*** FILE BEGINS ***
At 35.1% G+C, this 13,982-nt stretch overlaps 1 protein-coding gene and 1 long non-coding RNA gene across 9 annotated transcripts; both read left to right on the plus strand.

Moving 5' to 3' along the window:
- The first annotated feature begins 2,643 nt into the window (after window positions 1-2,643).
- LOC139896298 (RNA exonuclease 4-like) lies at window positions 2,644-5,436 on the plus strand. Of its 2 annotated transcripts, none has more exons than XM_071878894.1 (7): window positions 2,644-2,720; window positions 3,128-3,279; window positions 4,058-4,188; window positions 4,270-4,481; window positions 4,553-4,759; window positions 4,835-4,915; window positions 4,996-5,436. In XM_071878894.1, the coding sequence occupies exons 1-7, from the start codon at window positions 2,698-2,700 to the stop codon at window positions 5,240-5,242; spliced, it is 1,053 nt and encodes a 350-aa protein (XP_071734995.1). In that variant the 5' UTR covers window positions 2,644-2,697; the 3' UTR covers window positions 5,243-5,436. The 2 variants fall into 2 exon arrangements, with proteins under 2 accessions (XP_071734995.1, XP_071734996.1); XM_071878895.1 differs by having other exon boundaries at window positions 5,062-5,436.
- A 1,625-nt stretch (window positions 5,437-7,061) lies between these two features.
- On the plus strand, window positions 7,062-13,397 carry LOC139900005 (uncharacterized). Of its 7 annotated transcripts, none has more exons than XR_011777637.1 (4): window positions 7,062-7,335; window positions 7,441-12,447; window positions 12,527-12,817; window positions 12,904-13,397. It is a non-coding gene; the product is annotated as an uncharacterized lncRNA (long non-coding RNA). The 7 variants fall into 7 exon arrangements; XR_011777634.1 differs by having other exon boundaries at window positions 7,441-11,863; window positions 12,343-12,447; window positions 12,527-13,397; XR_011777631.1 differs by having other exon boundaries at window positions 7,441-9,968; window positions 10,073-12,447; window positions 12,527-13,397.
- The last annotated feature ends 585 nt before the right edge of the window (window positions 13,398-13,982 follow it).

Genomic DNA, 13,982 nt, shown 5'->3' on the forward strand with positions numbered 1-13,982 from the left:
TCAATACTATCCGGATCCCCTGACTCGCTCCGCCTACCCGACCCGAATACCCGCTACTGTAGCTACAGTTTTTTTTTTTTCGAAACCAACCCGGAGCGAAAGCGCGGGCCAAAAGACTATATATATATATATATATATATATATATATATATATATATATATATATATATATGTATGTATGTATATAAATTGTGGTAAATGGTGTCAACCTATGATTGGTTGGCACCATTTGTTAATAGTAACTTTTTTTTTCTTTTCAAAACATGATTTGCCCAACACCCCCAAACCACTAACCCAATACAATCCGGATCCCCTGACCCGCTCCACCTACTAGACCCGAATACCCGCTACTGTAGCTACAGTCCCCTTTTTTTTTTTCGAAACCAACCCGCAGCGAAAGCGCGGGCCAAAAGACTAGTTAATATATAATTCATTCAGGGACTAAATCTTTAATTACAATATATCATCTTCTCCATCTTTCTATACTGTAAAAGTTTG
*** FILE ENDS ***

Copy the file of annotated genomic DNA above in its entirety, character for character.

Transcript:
At 35.1% G+C, this 13,982-nt stretch overlaps 1 protein-coding gene and 1 long non-coding RNA gene across 9 annotated transcripts; both read left to right on the plus strand.

Moving 5' to 3' along the window:
- The first annotated feature begins 2,643 nt into the window (after window positions 1-2,643).
- LOC139896298 (RNA exonuclease 4-like) lies at window positions 2,644-5,436 on the plus strand. Of its 2 annotated transcripts, none has more exons than XM_071878894.1 (7): window positions 2,644-2,720; window positions 3,128-3,279; window positions 4,058-4,188; window positions 4,270-4,481; window positions 4,553-4,759; window positions 4,835-4,915; window positions 4,996-5,436. In XM_071878894.1, the coding sequence occupies exons 1-7, from the start codon at window positions 2,698-2,700 to the stop codon at window positions 5,240-5,242; spliced, it is 1,053 nt and encodes a 350-aa protein (XP_071734995.1). In that variant the 5' UTR covers window positions 2,644-2,697; the 3' UTR covers window positions 5,243-5,436. The 2 variants fall into 2 exon arrangements, with proteins under 2 accessions (XP_071734995.1, XP_071734996.1); XM_071878895.1 differs by having other exon boundaries at window positions 5,062-5,436.
- A 1,625-nt stretch (window positions 5,437-7,061) lies between these two features.
- On the plus strand, window positions 7,062-13,397 carry LOC139900005 (uncharacterized). Of its 7 annotated transcripts, none has more exons than XR_011777637.1 (4): window positions 7,062-7,335; window positions 7,441-12,447; window positions 12,527-12,817; window positions 12,904-13,397. It is a non-coding gene; the product is annotated as an uncharacterized lncRNA (long non-coding RNA). The 7 variants fall into 7 exon arrangements; XR_011777634.1 differs by having other exon boundaries at window positions 7,441-11,863; window positions 12,343-12,447; window positions 12,527-13,397; XR_011777631.1 differs by having other exon boundaries at window positions 7,441-9,968; window positions 10,073-12,447; window positions 12,527-13,397.
- The last annotated feature ends 585 nt before the right edge of the window (window positions 13,398-13,982 follow it).

Genomic DNA, 13,982 nt, shown 5'->3' on the forward strand with positions numbered 1-13,982 from the left:
TCAATACTATCCGGATCCCCTGACTCGCTCCGCCTACCCGACCCGAATACCCGCTACTGTAGCTACAGTTTTTTTTTTTTCGAAACCAACCCGGAGCGAAAGCGCGGGCCAAAAGACTATATATATATATATATATATATATATATATATATATATATATATATATATATATGTATGTATGTATATAAATTGTGGTAAATGGTGTCAACCTATGATTGGTTGGCACCATTTGTTAATAGTAACTTTTTTTTTCTTTTCAAAACATGATTTGCCCAACACCCCCAAACCACTAACCCAATACAATCCGGATCCCCTGACCCGCTCCACCTACTAGACCCGAATACCCGCTACTGTAGCTACAGTCCCCTTTTTTTTTTTCGAAACCAACCCGCAGCGAAAGCGCGGGCCAAAAGACTAGTTAATATATAATTCATTCAGGGACTAAATCTTTAATTACAATATATCATCTTCTCCATCTTTCTATACTGTAAAAGTTTG